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Make Love AND War
By Karen Green
Friday June 6, 2008 09:00:00 am
Our columnists are independent writers who choose subjects and write without editorial input from comiXology. The opinions expressed are the columnist's, and do not represent the opinion of comiXology.
According to the Oxford Classical Dictionary, "satire" is "a humorous or malicious exposé of hypocrisy and pretension." The authors add that "many satirical techniques—parody, exaggeration, deflation, caricature--depend on incongruous juxtapositions." Satire has a proud classical tradition, you see, with its roots in ancient Greek invective poetry. In ancient Rome, where blunt speech was practically a national characteristic, an amused Horace and the far angrier Juvenal expanded on the Greek tradition. For the Romans, satire was as much a function of metrical style (dactylic hexameters, for those of you scoring at home) as content, although, to us, anger and humor are the defining characteristics of satire. A play such as Aristophanes' Lysistrata, which we might think of as satire because of its subject matter—Greek women banding together to end the Peloponnesian Wars by denying their husbands sex until the menfolk lay down their weapons—is, strictly speaking, comedy, but it's also evidence that sex and war have a long associative tradition.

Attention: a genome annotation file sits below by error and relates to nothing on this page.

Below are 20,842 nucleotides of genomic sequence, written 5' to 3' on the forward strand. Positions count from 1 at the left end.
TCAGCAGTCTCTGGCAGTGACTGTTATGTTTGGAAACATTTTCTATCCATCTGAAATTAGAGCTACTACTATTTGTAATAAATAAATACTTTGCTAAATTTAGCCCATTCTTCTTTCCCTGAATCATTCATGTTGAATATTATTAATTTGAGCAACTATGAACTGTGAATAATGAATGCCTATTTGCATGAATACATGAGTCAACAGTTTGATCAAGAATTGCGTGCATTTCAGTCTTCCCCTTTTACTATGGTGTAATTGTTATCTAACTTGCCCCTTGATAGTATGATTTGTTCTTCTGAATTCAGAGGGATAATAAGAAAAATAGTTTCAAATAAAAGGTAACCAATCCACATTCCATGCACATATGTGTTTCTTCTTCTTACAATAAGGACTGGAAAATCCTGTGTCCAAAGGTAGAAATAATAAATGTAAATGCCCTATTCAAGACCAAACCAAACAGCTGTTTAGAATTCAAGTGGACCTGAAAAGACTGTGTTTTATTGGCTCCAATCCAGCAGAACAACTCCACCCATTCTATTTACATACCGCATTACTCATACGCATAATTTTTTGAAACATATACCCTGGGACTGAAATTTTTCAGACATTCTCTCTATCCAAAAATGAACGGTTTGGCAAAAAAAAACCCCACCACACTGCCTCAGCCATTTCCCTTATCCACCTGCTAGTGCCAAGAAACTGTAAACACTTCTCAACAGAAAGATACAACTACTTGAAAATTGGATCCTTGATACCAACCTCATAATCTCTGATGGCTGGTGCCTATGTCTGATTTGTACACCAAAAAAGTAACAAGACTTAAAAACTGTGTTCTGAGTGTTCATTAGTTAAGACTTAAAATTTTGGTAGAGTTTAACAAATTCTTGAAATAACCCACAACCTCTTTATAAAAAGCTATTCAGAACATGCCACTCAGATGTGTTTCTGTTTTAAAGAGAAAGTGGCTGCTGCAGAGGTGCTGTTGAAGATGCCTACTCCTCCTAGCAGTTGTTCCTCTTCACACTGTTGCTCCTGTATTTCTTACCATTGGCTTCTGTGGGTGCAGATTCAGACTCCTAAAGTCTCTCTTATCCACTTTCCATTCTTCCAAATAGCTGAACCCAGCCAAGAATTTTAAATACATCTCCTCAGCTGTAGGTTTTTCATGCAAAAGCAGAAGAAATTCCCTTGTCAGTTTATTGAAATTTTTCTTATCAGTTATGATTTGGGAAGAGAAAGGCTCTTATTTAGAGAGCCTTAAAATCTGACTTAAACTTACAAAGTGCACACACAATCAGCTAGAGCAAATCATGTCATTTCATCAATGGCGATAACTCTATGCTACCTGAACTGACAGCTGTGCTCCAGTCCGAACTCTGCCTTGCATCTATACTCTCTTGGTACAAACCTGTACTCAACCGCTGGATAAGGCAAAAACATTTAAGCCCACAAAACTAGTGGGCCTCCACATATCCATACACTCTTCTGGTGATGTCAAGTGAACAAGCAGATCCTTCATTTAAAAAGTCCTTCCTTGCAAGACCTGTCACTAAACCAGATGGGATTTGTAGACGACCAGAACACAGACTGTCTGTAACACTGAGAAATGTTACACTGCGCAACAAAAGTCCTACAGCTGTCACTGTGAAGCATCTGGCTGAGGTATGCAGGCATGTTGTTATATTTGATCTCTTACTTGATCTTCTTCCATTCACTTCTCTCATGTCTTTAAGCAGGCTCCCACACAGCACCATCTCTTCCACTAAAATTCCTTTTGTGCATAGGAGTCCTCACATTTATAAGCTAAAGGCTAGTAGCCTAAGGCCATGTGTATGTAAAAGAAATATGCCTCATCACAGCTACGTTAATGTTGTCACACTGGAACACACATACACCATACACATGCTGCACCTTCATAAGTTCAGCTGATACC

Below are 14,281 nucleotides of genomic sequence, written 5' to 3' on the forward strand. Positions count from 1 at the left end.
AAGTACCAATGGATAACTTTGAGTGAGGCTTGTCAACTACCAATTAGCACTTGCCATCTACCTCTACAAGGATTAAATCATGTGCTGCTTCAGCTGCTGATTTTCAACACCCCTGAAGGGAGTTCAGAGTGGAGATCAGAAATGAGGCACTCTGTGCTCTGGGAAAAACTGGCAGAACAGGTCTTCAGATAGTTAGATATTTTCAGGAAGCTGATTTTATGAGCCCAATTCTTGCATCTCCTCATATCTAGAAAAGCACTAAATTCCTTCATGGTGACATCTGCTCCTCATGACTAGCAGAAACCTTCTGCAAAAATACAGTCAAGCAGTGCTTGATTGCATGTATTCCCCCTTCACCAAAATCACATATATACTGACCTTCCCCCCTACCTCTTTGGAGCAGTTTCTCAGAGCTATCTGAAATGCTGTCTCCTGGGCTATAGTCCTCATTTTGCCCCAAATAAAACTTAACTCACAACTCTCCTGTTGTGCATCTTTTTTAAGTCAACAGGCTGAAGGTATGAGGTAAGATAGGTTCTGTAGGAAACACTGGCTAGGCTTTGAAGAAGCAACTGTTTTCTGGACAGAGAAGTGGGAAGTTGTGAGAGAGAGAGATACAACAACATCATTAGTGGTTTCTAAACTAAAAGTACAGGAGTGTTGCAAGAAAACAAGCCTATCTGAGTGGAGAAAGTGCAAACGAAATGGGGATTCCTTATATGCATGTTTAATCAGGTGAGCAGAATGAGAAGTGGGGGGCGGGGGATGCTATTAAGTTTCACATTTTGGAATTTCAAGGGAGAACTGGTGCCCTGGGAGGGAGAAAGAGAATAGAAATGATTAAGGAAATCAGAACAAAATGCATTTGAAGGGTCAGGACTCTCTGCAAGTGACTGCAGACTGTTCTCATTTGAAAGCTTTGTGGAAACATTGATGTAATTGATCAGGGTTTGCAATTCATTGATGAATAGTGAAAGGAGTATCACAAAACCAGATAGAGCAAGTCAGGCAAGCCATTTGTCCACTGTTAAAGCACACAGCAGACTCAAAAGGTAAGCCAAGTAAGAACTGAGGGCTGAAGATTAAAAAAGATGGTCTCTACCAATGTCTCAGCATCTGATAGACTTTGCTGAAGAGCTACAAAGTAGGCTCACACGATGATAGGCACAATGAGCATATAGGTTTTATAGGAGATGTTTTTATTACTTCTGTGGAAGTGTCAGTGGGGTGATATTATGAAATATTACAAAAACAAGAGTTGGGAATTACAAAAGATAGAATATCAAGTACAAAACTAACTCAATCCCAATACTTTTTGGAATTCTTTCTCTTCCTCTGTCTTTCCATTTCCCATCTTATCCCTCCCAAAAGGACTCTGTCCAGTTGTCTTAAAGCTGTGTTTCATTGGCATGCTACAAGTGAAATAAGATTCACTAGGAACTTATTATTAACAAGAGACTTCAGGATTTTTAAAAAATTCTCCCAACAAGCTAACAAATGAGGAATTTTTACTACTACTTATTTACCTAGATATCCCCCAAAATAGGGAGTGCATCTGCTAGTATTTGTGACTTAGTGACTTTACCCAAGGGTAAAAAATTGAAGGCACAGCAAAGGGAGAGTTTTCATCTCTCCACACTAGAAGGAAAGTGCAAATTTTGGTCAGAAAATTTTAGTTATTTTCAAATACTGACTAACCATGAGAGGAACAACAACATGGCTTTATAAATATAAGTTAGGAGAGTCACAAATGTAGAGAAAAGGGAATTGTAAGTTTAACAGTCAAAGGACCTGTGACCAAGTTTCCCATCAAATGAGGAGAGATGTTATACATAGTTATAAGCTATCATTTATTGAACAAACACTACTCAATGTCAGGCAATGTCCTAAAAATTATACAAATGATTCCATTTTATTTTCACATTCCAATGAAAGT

So! Have you guys read Rick Veitch's Army@Love yet??

In "the not too distant future," the United States is mired in an endless war in Afbaghistan, a quagmire that has so bankrupted the federal coffers that the administration decides to bring in corporate gurus to rebrand the concept and improve recruitment and retention. Healey, a former Polka Cola exec, put in charge of the Office of Motivation and Morale (or MoMo) by wheelchair-bound Secretary of War Stelaphane, decides to sell war the way society sells everything else: with sex. He encourages the presence of women in combat, arranges hedonistic retreats, and promotes the military experience as a guilt-free bacchanal, a peak experience—spring break with guns. It's a far cry from the push-back against the Equal Rights Amendment in the 1970s, when upstanding Americans feared the law's passage would mean the gentler sex would be forced to carry M-16s.